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Payment delays caused by an inefficient global alert system for health crises have hampered the world’s response to Ebola.

An analysis, published in the British Medical Journal on 3 February, found that only about a third of the aid money pledged to tackle the Ebola outbreak in West Africa has been paid out.

The WHO declared the Ebola outbreak as an international health emergency in August 2014, nearly five months after Guinea had notified the organisation of an Ebola outbreak. By that time, an estimated 1,500 people had died, according to the WHO.

Karen Grépin, the study’s author and a global health policy researcher at New York University, found that it was not until this official declaration that a large-scale worldwide funding campaign began (see graph).

The consensus appears to be that at least US$1.5 billion is needed in total to beat the Ebola outbreak, according to the analysis. But by the end of 2014, donors had paid just US$1.09 billion of the US$2.89 billion they had previously pledged to affected countries, it says.

“Having access to these funds earlier would be a big part of a new mechanism,” says Grépin. “To rapidly deploy resources and keep any type of public health emergency in check would be a great start.”

To achieve this, the distribution of funding to tackle large-scale disease outbreaks should be improved to prevent future delays, the analysis states. Extra funding pots that can be deployed quickly and without bureaucratic hassle in emergencies would also help, says Grépin.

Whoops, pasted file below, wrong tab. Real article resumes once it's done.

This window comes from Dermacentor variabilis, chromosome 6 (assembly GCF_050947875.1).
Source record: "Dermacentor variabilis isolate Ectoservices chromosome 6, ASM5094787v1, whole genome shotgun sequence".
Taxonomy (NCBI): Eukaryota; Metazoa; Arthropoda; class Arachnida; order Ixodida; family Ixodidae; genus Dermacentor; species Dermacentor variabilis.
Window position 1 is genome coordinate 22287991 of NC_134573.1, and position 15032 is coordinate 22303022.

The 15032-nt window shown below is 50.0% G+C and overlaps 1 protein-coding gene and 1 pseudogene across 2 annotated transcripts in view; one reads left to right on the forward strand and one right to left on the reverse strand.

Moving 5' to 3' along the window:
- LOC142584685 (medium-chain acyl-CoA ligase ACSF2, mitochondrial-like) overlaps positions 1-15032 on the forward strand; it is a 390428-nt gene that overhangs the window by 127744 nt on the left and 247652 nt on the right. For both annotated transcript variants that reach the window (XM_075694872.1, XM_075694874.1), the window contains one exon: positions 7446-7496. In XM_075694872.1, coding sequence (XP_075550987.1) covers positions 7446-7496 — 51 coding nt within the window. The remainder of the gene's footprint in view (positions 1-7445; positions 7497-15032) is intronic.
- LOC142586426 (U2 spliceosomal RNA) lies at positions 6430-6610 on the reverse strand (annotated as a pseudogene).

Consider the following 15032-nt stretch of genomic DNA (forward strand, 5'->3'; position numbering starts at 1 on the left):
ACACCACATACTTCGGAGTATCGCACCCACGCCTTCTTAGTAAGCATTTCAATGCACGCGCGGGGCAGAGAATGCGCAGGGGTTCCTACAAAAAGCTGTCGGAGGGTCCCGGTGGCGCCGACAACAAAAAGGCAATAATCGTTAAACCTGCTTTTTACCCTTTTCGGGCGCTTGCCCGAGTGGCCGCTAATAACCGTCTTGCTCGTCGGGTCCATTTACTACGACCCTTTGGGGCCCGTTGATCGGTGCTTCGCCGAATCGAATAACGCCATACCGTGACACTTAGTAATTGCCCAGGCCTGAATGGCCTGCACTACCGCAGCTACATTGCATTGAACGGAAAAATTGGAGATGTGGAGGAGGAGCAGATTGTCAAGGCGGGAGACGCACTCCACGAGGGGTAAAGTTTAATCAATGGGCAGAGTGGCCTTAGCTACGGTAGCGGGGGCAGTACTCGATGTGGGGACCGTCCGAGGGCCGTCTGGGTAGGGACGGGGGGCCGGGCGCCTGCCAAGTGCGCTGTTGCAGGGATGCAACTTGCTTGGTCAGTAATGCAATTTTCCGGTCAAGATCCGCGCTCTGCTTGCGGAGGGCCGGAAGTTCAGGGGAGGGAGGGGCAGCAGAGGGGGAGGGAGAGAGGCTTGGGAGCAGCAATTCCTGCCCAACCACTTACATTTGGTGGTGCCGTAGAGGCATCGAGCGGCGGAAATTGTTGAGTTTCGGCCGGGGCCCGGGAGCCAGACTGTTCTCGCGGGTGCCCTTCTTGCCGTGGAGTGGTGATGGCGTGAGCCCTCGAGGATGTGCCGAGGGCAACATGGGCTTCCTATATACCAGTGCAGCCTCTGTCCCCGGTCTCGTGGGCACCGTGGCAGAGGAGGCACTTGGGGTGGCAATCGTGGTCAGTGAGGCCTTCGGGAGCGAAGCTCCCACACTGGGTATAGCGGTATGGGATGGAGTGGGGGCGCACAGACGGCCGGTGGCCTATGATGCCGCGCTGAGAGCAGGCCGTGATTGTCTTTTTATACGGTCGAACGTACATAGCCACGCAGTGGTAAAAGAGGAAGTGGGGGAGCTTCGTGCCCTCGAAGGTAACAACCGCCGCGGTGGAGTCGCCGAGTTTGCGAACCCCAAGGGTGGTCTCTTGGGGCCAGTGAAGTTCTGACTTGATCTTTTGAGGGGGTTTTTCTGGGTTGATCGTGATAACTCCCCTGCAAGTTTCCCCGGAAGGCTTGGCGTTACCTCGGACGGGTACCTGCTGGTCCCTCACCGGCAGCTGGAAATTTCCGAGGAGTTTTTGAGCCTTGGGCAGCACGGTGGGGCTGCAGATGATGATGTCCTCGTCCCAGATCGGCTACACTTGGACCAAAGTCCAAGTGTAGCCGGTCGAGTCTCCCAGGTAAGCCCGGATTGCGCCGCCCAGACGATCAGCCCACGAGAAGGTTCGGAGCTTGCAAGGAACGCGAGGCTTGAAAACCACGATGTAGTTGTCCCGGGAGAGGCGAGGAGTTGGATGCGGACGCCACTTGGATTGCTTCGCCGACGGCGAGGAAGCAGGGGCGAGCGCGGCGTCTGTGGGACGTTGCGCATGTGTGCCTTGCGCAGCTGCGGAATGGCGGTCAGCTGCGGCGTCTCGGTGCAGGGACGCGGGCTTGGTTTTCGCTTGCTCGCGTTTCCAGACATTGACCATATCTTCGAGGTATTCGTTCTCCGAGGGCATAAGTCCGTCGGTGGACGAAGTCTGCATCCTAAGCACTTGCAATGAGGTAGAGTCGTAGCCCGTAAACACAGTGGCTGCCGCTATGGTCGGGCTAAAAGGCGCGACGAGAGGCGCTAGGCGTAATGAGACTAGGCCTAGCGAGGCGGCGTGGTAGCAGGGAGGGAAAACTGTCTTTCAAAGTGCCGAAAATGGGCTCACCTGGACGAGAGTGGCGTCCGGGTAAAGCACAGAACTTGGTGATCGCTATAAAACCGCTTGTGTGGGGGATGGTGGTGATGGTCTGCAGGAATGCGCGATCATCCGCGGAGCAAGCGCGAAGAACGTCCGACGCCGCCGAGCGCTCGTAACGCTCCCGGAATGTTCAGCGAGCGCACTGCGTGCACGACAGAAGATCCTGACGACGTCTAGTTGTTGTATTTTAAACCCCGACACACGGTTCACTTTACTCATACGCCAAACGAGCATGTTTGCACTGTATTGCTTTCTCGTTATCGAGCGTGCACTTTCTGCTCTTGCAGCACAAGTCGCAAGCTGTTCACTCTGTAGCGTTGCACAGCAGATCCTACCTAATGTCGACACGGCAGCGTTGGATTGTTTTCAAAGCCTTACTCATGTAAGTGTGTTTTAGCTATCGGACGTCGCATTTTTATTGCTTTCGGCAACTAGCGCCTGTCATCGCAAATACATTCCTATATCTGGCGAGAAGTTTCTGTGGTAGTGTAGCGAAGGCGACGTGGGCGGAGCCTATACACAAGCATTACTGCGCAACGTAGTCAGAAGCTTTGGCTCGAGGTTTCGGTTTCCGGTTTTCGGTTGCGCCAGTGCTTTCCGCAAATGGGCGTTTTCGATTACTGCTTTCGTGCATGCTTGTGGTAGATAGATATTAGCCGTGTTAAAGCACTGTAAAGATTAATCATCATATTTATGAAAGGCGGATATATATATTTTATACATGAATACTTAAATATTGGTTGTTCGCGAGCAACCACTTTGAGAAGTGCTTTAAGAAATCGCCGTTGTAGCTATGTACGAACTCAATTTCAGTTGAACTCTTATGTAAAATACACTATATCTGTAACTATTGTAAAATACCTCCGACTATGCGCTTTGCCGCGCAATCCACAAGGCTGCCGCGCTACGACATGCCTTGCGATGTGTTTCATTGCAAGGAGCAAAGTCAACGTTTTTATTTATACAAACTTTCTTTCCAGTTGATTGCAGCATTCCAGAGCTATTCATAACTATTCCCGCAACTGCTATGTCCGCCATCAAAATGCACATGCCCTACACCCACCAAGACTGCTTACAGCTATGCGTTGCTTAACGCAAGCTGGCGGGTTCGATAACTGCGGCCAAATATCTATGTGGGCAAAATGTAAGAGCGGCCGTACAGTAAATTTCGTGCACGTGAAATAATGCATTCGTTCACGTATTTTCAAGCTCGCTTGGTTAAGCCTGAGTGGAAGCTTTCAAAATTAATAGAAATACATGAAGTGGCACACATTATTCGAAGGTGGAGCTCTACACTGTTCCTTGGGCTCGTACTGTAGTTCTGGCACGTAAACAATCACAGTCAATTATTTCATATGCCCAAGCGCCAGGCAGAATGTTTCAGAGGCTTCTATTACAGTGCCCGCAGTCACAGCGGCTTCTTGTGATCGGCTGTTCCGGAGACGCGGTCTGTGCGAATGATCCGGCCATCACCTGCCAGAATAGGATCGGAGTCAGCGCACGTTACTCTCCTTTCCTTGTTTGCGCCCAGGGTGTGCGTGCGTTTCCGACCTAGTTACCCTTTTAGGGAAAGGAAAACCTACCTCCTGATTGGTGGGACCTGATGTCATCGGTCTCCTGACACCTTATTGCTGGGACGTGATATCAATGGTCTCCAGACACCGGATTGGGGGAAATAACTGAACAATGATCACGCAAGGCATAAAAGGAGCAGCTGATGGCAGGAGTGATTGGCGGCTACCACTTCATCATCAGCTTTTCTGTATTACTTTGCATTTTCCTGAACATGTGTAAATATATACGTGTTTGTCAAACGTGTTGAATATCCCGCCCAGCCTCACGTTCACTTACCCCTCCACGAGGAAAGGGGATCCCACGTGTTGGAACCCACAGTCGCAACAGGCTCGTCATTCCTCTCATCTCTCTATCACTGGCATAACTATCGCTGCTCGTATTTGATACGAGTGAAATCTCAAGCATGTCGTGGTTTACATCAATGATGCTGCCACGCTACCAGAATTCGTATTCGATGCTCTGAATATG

A more efficient alert mechanism would enable the WHO to declare emergencies faster, Grépin says. But creating this would be difficult, as such a declaration can only be made through consensus among countries, which takes time, the study found. The WHO’s emergency declaration, for example, was only possible after it had conferred with every West African government.

Marta Tufet, who coordinates research collaboration between African countries and the Wellcome Trust, a UK medical charity, says the WHO’s structure, where each decision needs to be adopted by all member states, stops it from acting more efficiently.

“Although some reforms [to decision-making processes] are proposed, implementing those reforms will take some time as well,” she says. These reforms were promised in 2005 after the outbreak of SARS, Tufet says.

In the fallout from this severe viral infection of the lungs that spread across Asia in 2003, the WHO and its member countries revised their health regulations to broaden the definition of what constitutes an international health crisis to include problems with response coordination. They also created specific deadlines for all WHO member countries to report national health emergencies, according to the type of health hazards expected and governmental preparedness.

With Ebola, West African countries followed through on their promise by notifying the WHO promptly and accurately, says Tufet. Grépin’s analysis shows that WHO medical staff and experts were in constant contact with Guinea, local leaders and medical staff by 23 March 2014.

The WHO was unavailable for comment. But on 25 January, the organisation’s director-general, Margaret Chan, recommended in a report to the WHO’s executive board that it hasten future responses to international health crises.

In addition to improving nations’ abilities to control disease, the WHO must strengthen its emergency response management, Chan said.

Link to the analysis in the British Medical Journal
Link to Chan’s Ebola report to the WHO executive board

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